Sunday, August 9, 2009

The humble paperback goes digital

This week I learned of a new concept - eBooks. According to eBook retailer eBookMall, they are designed to 'provide an alternate reading choice for lovers of technology' (

What are eBooks I hear you say? It seems that rather than publish a large amount of books to be distributed to various retail outlets, publishers have decided it is much more cost-efficient to utilise a print on demand concept. Essentially, this means often books are only printed in hard copy once they have been purchased, eg online via a retailer such as Amazon. This delivers value for money for publishers who no longer face the costs incurred of printing and delivering a large run of books only to find that demand for the books is not as high as expected. In other words books are printed according to demand rather than based on an estimate of sales figures.

Sounds fair enough? Of course it is, it makes sense to only produce a product on demand rather than risk oversupply which in the end is a waste of the publisher's resources. Yet as we progress further in this digital age, where every day society seems to become more insular and isolative, it seems some clever marketer has come up with the idea of skipping the printing process altogether and selling books in a digital format. Yes that's right, turning a page has become so outdated - now we can have a whole book displayed on a computer screen before our eyes that even turns the pages for us! No need to walk into a bookshop and actually speak to a cashier - we can just click a button, buy a book online and start reading straight away. The cynic in me can't help wondering if this is just another way for publishing houses to further minimise costs - one would guess it would be significantly cheaper to send a digital file online to a purchaser than print off a hard copy of a book and incur the costs of shipping the product. What impact will this have on local libraries? Will they purchase digital titles to then be "lent out" online, further doing away with the physical exertion of having to actually walk into a library and select a book off the shelf? Of course this will also spell the end of the good old "family favourite" that goes from mum to aunt to nanna - a paperback is a lot easier to lend to others than a whole laptop with a copy of a book on it!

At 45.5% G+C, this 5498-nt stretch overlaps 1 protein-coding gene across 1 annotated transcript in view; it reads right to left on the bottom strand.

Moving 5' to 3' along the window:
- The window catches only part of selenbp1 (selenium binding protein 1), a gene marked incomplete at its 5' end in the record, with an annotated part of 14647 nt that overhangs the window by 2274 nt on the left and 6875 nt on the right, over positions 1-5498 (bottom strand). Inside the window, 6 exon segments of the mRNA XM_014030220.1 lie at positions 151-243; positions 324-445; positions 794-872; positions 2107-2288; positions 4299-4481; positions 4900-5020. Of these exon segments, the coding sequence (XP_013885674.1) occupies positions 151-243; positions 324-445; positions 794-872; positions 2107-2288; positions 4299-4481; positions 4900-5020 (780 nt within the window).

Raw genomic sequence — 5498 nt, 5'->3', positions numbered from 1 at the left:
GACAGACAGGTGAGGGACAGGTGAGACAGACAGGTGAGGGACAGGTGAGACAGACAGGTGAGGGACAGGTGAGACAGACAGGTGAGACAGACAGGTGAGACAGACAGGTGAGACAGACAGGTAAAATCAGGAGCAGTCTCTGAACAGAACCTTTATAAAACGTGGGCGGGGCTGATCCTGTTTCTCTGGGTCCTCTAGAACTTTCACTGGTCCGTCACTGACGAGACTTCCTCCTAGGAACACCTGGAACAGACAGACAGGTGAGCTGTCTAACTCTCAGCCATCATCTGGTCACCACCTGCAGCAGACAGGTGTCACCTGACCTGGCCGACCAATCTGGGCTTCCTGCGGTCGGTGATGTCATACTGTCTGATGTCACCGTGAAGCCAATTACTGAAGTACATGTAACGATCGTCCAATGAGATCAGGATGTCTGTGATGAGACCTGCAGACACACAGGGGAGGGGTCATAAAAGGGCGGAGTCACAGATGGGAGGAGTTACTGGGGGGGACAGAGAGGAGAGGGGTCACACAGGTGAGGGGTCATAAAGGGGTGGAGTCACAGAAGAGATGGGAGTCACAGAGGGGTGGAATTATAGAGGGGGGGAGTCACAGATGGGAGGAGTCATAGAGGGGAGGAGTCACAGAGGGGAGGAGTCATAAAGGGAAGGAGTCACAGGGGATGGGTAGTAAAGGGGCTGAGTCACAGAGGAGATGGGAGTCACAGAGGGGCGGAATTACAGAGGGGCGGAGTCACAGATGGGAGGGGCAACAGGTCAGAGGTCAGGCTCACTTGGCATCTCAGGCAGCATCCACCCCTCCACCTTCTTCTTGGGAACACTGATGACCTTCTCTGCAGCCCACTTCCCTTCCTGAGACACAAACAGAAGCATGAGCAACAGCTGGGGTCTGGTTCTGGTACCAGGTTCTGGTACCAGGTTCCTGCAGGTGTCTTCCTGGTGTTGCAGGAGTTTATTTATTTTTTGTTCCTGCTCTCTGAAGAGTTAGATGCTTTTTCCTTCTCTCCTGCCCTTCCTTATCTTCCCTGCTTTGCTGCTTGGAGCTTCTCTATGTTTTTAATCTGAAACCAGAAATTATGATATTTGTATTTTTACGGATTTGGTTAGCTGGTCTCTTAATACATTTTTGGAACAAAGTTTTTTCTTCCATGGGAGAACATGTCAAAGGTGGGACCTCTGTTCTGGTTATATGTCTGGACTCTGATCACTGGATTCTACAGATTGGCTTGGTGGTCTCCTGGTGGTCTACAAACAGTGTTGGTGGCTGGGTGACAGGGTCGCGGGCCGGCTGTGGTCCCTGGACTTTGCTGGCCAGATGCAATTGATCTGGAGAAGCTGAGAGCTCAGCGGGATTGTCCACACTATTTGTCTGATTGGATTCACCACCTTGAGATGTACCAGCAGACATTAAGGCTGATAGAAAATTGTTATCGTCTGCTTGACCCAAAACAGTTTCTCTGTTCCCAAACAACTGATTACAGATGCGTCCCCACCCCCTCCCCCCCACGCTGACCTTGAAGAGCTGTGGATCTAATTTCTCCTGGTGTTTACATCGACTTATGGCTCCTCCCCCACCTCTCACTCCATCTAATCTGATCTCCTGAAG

Another digital issue that has been raised this week is the idea of news media websites charging a subscription fee for their sites. It is an interesting proposal - of course the knee-jerk reaction from the public has been outrage as people generally resent having to pay for online content. However, how many other businesses are expected to give away their product free of charge? Essentially this is what news media websites are doing at the moment, although they still receive some revenue from the sale of advertising space on their websites. Would movie producers be happy if their work was available online for free and no one paid for tickets at the cinema anymore? News sites that charge a subscription fee may initially see a drop in readers, however should the practise become common-place the public would soon realise the only way they could read reliably sourced news articles online would be to pay. With the formidable might of News Corp's Rupert Murdoch leading the charge this may be the case in the not too distant future.

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